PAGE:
American democracy’s comic opera frequently features collaborations of “bootleggers and Baptists.” These entertainments are so named because during Prohibition, Baptists thought banning Demon Rum would improve public morals (oh, well) and bootleggers favored the ban because it made scarce a commodity for which there was a demand that they could profitably supply. On Monday, the Supreme Court will listen to arguments concerning another prohibition.
This one concerns a law banning what many millions of Americans do anyway — illegally betting between $150 billion and $400 billion annually on sports events.
The court’s nine fine minds need not and should not trouble themselves with the question of whether this particular prohibition is sensible. They should, however, defend federalism by telling the national government to stop telling state governments what laws they cannot change.
Going back to Bill Bradley
Twenty-five years ago, gambling was rapidly becoming regarded less as a vice that state governments should discourage and more as a source of revenues that those governments would encourage.
But in 1992, U.S. Sen. Bill Bradley, D-N.J., a former college and NBA basketball star who worried about the possible corrupting effects of gambling on sports, authored the Professional and Amateur Sports Protection Act. It says no government entity may “authorize” wagering on sporting events. This has not deterred the many millions of Americans who since 1992 have wagered trillions on such events.
In a 2011 referendum, New Jersey voters authorized their Legislature to do what it did in 2014: partially legalize sports betting by repealing a law prohibiting such wagering at racetracks and casinos. The NCAA and professional sports leagues objected, saying that by “authorizing” such gambling New Jersey was violating PASPA. A federal circuit court agreed, rejecting the state’s argument that PASPA violates the 10th Amendment. The court said New Jersey’s partial repeal affirmatively authorized sports wagering by directing it to particular venues. The court argued that PASPA did not unconstitutionally “commandeer” state resources because it did not compel New Jersey to take a particular action or devote resources to administering federal choices.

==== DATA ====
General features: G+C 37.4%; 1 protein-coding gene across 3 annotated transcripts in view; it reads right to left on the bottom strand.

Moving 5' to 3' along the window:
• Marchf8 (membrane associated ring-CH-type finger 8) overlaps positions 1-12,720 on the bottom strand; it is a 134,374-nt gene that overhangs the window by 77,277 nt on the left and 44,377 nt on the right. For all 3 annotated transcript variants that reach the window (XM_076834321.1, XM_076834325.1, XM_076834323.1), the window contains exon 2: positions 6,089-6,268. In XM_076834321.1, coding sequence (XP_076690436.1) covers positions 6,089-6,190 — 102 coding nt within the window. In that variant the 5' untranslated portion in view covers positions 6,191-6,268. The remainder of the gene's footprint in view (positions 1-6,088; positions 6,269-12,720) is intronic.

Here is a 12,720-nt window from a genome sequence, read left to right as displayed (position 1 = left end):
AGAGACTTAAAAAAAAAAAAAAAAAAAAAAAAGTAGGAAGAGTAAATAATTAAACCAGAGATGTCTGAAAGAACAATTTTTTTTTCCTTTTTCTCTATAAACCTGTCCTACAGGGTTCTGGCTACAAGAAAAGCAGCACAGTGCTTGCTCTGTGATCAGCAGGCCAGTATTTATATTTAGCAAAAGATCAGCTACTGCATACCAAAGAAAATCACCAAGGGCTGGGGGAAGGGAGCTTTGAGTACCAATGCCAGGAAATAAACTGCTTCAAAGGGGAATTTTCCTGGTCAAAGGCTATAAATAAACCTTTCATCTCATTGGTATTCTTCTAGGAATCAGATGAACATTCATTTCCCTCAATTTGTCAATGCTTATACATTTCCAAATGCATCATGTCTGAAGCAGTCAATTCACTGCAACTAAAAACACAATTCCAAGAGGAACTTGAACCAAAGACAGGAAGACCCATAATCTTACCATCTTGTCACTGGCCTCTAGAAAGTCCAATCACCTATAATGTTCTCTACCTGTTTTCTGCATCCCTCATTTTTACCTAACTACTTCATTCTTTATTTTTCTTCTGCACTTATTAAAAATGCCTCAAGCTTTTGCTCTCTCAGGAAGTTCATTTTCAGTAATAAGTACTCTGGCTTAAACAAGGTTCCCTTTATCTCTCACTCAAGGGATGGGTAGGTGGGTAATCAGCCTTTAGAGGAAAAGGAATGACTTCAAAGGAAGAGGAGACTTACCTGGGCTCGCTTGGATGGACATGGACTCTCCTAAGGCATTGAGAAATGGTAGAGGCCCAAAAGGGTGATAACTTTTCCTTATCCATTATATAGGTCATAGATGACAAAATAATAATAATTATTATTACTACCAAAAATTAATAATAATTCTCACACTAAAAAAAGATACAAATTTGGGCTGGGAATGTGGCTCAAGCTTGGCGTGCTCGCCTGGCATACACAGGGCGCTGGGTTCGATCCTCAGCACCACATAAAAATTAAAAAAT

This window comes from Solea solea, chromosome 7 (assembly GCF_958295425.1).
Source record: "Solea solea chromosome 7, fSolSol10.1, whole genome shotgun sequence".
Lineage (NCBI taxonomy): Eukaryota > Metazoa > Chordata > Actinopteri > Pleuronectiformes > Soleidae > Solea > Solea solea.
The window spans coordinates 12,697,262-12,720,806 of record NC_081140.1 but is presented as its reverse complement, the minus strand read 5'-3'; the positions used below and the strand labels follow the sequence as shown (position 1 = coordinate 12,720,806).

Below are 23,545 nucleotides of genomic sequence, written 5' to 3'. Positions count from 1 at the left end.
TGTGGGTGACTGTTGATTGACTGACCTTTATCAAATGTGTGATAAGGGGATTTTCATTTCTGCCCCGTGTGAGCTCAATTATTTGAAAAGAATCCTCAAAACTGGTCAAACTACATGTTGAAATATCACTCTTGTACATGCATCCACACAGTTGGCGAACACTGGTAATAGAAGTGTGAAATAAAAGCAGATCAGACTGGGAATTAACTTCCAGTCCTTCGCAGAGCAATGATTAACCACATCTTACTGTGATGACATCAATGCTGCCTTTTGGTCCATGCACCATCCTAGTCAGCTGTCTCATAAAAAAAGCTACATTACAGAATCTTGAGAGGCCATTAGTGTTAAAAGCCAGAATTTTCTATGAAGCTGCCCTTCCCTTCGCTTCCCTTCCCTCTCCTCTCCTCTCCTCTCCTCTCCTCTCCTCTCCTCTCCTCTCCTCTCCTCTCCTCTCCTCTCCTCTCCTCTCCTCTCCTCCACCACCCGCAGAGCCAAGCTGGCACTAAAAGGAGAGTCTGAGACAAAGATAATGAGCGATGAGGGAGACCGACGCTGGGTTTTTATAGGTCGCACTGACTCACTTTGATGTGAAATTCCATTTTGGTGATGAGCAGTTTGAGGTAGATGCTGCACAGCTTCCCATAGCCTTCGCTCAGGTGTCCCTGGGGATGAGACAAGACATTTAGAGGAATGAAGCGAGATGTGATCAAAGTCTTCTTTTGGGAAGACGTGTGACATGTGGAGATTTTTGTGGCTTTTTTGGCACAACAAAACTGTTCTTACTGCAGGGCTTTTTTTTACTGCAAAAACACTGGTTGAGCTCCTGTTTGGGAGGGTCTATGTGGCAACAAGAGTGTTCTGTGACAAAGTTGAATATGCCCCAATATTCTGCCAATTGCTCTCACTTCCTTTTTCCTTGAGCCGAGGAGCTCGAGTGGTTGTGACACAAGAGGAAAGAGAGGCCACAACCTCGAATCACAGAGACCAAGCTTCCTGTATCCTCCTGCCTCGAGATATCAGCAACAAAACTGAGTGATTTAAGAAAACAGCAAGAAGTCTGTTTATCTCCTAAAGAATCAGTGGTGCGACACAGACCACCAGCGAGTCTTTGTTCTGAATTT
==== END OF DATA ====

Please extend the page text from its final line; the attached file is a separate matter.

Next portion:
An amicus brief supporting New Jersey argues that federalism precludes the national government from forbidding a state to pass a law “that neither violates the Constitution nor addresses any matter pre-empted by federal law.”
The brief also says: “Depriving the body that enacted a law of the ability to repeal or amend that law defeats the purpose of representative democracy.”
As currently construed, PASPA requires states to disregard an emerging consensus: In 1993, 56 percent of Americans disapproved of legalizing sports betting. Now, 55 percent approve. Twenty states have joined an amicus brief supporting New Jersey, and legislation has been introduced in a dozen states to legalize sports betting if New Jersey wins.
The outcome in the Supreme Court is difficult to predict. It is, however, legal to bet on it.